John McCutcheon is an American folksinger, songwriter, and multi-instrumentalist. He is regarded as a master of the hammered dulcimer, and is also proficient on many other instruments including guitar, banjo, autoharp, mountain dulcimer, fiddle, and jawharp. His eclectic catalog of ballads, historical songs, children’s songs, love songs, topical satire, fiddle and hammer dulcimer instrumentals, and even symphonic works, are among the broadest in American folk music. His vast repertoire also includes songs from many other contemporary writers. His own songwriting has been hailed by critics around the world; his song "Christmas in the Trenches" is considered a classic and was recently named one of the 100 Essential Folk Songs by NPR, alongside "John Henry," "This Land Is Your Land," and "Blowin' in the Wind." His 36 albums have earned 6 Grammy nominations.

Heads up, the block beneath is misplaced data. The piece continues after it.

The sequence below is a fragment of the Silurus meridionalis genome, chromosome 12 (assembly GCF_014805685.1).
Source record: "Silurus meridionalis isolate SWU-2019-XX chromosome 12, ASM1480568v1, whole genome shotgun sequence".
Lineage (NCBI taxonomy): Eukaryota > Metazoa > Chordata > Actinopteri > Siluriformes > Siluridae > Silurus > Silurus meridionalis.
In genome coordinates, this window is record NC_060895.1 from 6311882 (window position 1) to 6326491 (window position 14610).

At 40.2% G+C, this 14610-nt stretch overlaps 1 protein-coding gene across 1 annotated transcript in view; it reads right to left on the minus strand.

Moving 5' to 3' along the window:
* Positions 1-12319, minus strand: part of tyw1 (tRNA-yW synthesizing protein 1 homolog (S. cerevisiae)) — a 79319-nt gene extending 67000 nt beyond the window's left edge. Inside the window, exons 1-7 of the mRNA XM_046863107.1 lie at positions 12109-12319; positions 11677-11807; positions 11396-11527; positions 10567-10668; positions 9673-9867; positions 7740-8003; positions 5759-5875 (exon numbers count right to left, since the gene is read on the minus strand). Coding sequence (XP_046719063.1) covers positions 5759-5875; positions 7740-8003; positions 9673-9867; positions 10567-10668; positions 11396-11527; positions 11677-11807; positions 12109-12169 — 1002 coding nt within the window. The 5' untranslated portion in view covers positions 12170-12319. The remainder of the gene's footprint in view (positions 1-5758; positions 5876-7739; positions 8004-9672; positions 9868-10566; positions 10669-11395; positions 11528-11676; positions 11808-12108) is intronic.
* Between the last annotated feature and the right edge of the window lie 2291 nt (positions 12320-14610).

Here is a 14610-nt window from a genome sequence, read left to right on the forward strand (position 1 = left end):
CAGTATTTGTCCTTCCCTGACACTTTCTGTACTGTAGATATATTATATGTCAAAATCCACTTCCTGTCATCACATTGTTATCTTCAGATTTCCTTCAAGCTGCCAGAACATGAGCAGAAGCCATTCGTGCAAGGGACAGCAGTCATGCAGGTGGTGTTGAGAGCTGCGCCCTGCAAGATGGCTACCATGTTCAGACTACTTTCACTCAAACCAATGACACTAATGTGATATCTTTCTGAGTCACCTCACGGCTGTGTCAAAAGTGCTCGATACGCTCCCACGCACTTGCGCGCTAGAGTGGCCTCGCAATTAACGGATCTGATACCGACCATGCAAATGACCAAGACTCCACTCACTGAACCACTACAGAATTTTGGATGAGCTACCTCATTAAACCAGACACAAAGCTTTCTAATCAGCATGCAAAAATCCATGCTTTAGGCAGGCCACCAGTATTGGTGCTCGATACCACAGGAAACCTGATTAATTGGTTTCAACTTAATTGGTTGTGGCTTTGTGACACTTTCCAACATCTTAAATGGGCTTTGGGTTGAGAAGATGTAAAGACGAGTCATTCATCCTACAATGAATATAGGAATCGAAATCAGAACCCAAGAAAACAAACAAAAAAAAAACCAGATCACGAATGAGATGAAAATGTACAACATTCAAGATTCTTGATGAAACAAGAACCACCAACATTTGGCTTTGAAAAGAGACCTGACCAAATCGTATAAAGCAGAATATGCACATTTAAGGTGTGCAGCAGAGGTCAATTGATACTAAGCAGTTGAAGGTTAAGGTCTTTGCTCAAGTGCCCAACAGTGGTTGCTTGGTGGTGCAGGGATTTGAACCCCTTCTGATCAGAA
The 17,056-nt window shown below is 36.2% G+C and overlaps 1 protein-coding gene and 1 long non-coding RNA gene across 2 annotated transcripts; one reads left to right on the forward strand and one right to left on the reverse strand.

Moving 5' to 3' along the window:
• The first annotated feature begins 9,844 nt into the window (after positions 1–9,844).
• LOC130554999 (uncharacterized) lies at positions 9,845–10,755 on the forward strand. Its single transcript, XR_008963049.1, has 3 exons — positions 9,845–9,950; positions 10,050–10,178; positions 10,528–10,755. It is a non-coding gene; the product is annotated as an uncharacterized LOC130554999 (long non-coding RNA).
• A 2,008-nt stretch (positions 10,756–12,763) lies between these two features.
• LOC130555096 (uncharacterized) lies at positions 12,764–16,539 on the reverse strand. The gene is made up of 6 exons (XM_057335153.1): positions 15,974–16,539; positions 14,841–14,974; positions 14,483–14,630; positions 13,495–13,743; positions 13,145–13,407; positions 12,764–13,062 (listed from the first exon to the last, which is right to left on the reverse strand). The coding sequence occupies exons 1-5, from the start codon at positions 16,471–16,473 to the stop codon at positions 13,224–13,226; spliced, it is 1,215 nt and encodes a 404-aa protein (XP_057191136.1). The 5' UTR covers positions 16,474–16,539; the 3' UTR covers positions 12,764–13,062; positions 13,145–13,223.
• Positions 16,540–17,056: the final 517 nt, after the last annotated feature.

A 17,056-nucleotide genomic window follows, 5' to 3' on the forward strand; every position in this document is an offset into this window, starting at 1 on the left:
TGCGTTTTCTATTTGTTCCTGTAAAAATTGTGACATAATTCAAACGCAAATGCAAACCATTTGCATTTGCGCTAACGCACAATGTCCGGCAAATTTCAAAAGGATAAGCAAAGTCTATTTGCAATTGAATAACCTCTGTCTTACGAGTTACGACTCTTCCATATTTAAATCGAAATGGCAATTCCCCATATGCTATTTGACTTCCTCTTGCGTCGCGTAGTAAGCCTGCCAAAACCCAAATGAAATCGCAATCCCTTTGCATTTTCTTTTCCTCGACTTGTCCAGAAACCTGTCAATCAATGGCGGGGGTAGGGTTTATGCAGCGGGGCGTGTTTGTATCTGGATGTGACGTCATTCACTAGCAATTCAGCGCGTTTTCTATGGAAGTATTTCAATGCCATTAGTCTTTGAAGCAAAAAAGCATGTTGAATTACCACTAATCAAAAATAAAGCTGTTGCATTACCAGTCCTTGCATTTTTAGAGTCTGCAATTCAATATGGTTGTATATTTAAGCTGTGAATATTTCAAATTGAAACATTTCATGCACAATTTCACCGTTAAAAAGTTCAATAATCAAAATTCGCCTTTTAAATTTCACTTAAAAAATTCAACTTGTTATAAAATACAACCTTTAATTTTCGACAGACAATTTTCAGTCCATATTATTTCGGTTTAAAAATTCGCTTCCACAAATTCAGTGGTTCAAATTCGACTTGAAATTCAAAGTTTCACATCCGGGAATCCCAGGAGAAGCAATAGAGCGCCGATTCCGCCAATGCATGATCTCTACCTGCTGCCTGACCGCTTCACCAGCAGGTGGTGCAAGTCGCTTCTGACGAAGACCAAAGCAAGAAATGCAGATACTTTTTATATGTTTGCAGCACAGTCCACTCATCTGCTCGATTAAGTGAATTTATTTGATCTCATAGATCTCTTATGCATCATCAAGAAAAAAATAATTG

While in his 20s, McCutcheon traveled to Appalachia, collected folk music, and learned from some of the legendary greats of traditional music, such as Roscoe Holcomb, I.D. Stamper, and Tommy Hunter. In addition to his own fieldwork, McCutcheon also traveled and collected with traditional musician and folklorist Mike Seeger. Most of this fieldwork is part of the permanent collections of the American Folklife Center of the Library of Congress.

In this very special evening concert, McCutcheon will be playing music exclusively from the AFC's collections, including material from Woody Guthrie and Pete Seeger’s collections, as well as his own.

Stepping Back in Time: Storytelling with Connie Regan-Blake and Barbara Freeman

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Connie Regan-Blake and Barbara Freeman with storyteller Ray Hicks
Connie Regan-Blake and Barbara Freeman with storyteller Ray Hicks
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September 6, 2018, 7:00 PM
Mumford Room
James Madison Building, Library of Congress